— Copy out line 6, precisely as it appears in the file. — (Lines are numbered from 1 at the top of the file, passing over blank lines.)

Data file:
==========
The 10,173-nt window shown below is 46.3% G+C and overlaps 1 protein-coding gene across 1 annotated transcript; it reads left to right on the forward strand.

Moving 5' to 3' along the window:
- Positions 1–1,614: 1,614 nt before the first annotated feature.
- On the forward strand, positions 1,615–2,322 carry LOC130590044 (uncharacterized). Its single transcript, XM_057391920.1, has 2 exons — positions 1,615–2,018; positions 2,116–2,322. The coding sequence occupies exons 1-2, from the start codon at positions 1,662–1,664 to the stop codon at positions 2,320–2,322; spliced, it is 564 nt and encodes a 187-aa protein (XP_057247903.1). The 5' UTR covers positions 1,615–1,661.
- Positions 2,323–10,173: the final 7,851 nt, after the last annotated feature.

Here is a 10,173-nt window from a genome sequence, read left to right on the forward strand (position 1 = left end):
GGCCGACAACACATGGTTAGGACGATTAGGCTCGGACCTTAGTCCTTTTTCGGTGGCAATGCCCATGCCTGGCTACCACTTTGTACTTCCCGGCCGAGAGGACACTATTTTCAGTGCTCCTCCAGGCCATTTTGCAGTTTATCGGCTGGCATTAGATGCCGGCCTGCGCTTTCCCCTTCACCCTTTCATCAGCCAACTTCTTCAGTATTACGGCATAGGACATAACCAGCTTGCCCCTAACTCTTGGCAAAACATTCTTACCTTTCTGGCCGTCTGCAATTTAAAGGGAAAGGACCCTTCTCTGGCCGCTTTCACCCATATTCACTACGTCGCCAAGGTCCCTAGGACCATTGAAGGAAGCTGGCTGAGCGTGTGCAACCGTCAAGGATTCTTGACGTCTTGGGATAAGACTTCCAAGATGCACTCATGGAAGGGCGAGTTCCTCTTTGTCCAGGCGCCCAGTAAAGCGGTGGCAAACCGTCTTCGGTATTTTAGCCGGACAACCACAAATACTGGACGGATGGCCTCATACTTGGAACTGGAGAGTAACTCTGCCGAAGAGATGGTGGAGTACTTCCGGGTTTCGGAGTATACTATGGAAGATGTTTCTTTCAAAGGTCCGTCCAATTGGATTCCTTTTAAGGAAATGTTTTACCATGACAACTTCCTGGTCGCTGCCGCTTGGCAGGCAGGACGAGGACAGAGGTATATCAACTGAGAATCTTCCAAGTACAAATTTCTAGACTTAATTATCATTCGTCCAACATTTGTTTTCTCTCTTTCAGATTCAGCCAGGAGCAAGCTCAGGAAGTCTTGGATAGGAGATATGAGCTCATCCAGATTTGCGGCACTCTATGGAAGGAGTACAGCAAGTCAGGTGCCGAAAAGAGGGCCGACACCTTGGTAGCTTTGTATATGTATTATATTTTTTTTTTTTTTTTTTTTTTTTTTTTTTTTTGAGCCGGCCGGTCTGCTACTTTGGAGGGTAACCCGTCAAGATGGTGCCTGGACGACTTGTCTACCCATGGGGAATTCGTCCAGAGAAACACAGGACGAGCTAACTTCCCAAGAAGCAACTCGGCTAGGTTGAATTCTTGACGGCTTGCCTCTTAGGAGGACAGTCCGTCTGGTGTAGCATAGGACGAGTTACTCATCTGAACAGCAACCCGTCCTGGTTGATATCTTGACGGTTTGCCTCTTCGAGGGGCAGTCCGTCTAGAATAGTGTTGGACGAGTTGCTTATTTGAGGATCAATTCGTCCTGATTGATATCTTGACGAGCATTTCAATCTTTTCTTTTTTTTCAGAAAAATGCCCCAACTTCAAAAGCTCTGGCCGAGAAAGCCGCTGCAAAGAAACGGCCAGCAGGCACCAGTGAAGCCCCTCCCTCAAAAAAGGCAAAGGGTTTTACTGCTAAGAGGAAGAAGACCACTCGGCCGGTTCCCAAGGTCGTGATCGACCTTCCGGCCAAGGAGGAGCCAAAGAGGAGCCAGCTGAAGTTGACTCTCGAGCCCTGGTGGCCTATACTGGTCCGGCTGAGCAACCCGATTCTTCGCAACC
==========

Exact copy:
Here is a 10,173-nt window from a genome sequence, read left to right on the forward strand (position 1 = left end):